By the end of February, the French had been successful in halting the German advances, despite only having lost Fort Douamont. However, the Germans were advancing at such a rate that any gains that were made were often made at the cost of high amounts of casualties. Despite these major advances by the Germans during April and May, the French continued to fend off German troops. General Pertain received a promotion for this extended efforts and was replaced by General Robert Nivelle. In fact, due to the French strength of resistance in Verdun, a slogan was created (Ils ne passeront, ''They shall not pass'') which was then later used in many pieces of French wartime propaganda. With the introduction of diphosgene gas by the Germans, the battle in Verdun became increasingly more difficult with each passing day. They seized control of Fort Vaux on June the 7th as a result of a three month siege and continued their efforts in trying to break the French life of offense.
Defending Verdun was not only draining of French forces, but German forces as well. Despite their great successes, the French were reaching a breaking point and greatly in need of a diversion.
From July 1916 onwards, Germany faced more difficulties at Verdun, with the need to send 15 German divisions to counter Russian offensives on the Eastern Front along with the need to send additional troops to counter the British on the Somme.
The battle ended on 18 December 1916 with neither side having made any military
gains and both having sustained a very high cost in casualties. Goals and Tactics
The French Commander-in-Chief, General Joseph Joffre had planned initially to attack in the Somme area as a French offensive with additional British support; a part of the strategy that the Allies agreed to at a conference at Chantilly in December 1915.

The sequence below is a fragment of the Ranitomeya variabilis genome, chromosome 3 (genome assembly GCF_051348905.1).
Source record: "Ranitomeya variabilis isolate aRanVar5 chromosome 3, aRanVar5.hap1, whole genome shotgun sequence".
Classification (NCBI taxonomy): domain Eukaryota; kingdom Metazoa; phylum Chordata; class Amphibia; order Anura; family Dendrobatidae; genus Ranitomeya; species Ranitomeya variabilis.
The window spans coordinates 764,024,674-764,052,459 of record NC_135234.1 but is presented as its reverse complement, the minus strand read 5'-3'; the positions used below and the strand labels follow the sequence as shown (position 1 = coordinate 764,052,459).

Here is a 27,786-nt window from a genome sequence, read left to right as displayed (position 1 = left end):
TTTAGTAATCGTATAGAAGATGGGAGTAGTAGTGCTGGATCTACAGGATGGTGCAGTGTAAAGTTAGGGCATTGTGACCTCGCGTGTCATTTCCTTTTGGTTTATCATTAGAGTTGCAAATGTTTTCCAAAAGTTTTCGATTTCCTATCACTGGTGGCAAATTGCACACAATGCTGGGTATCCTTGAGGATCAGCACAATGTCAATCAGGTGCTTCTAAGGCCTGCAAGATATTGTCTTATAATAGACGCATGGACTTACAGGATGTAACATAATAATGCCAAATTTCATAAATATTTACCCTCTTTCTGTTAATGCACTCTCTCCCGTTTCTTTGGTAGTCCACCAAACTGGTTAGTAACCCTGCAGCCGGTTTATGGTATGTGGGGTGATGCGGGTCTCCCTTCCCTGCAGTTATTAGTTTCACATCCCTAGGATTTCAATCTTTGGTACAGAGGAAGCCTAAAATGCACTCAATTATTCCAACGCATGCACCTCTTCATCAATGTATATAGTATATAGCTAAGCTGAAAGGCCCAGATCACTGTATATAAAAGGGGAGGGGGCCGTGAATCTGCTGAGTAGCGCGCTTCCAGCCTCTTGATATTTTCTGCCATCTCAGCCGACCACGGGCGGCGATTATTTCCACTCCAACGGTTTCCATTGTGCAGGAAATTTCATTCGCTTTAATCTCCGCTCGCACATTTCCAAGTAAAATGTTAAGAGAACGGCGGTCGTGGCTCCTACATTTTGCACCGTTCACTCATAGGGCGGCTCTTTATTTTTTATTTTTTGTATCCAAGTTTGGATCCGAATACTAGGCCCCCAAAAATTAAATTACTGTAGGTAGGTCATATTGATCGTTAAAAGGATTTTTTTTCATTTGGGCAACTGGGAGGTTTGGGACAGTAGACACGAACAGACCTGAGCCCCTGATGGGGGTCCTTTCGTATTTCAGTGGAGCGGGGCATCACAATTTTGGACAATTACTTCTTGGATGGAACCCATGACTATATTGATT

However, the demands on the French at Verdun changed this. General Haig and General Henry Rawlinson , took over the planning and manning of the battle, with French troops in a comparatively minor role. In addition to British forces, there were othere Allied forces at the Somme. The main aim of the campaign was to force the Germans to withdraw troops from Verdun. Tactics included a mixture of frontal assaults aimed at achieving a breakthrough and attrition. The Nature and Consequences of Fighting
On the 7th April 1916, Germany's aerial reconnaissance were taken as the start of Allied preparations. However, these were not taken seriously, due to Germany's lowly opinion of Brittans fighting ability. Germany started to take these seriously when further warnings, in the forms of movements of British reconnaissance aircraft along with overheard telephone messages, leading the Germans to take up action in their defense.
It was decided that by the 2nd of June, Germany needed additional troops at the Somme in order to reinforce the pre-existing troops located there. Four divisions and some heavy artillery were sent for, giving them up to 16 divisions divided between front line and reserve line trenches. Having located their trenches on high ground and building extra reinforcement, the German troops were well positioned, giving them a strategic advantage. On the 24th of June 1916, prior to sending men over the top, the Allied troops started what was to be a five-day massive artillery bombardment of German position. The attack increased to seven days due to poor weather. At 7.30 am on 1 July, British and French infantry divisions went over the top on the first day of the Battle of the Somme. General Haig commanded soldiers to advance at walking pace in wave formations along the front towards the supposedly destroyed German trenches from an earlier attack. Unfortunately, a British mine exploded 10 minutes early, thus alerting the Germans that attack was imminent.